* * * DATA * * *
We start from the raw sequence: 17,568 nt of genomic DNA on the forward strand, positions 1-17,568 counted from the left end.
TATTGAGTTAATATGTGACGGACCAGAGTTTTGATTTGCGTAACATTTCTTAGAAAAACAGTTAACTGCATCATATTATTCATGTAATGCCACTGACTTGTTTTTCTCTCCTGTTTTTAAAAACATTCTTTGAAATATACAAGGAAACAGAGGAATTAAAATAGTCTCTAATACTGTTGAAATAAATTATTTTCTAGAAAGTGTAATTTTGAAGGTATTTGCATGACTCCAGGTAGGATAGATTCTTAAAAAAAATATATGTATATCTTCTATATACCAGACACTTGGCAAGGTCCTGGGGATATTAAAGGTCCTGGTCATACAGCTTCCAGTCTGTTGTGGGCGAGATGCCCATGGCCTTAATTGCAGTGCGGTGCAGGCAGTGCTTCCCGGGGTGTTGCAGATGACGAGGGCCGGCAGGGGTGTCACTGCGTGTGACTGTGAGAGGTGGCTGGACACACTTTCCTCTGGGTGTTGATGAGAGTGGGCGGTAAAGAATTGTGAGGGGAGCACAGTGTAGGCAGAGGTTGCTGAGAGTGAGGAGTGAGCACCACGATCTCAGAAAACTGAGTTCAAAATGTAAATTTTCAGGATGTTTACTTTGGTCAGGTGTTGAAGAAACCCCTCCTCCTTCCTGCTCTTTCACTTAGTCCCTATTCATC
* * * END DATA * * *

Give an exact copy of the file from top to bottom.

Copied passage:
We start from the raw sequence: 17,568 nt of genomic DNA on the forward strand, positions 1-17,568 counted from the left end.
TATTGAGTTAATATGTGACGGACCAGAGTTTTGATTTGCGTAACATTTCTTAGAAAAACAGTTAACTGCATCATATTATTCATGTAATGCCACTGACTTGTTTTTCTCTCCTGTTTTTAAAAACATTCTTTGAAATATACAAGGAAACAGAGGAATTAAAATAGTCTCTAATACTGTTGAAATAAATTATTTTCTAGAAAGTGTAATTTTGAAGGTATTTGCATGACTCCAGGTAGGATAGATTCTTAAAAAAAATATATGTATATCTTCTATATACCAGACACTTGGCAAGGTCCTGGGGATATTAAAGGTCCTGGTCATACAGCTTCCAGTCTGTTGTGGGCGAGATGCCCATGGCCTTAATTGCAGTGCGGTGCAGGCAGTGCTTCCCGGGGTGTTGCAGATGACGAGGGCCGGCAGGGGTGTCACTGCGTGTGACTGTGAGAGGTGGCTGGACACACTTTCCTCTGGGTGTTGATGAGAGTGGGCGGTAAAGAATTGTGAGGGGAGCACAGTGTAGGCAGAGGTTGCTGAGAGTGAGGAGTGAGCACCACGATCTCAGAAAACTGAGTTCAAAATGTAAATTTTCAGGATGTTTACTTTGGTCAGGTGTTGAAGAAACCCCTCCTCCTTCCTGCTCTTTCACTTAGTCCCTATTCATC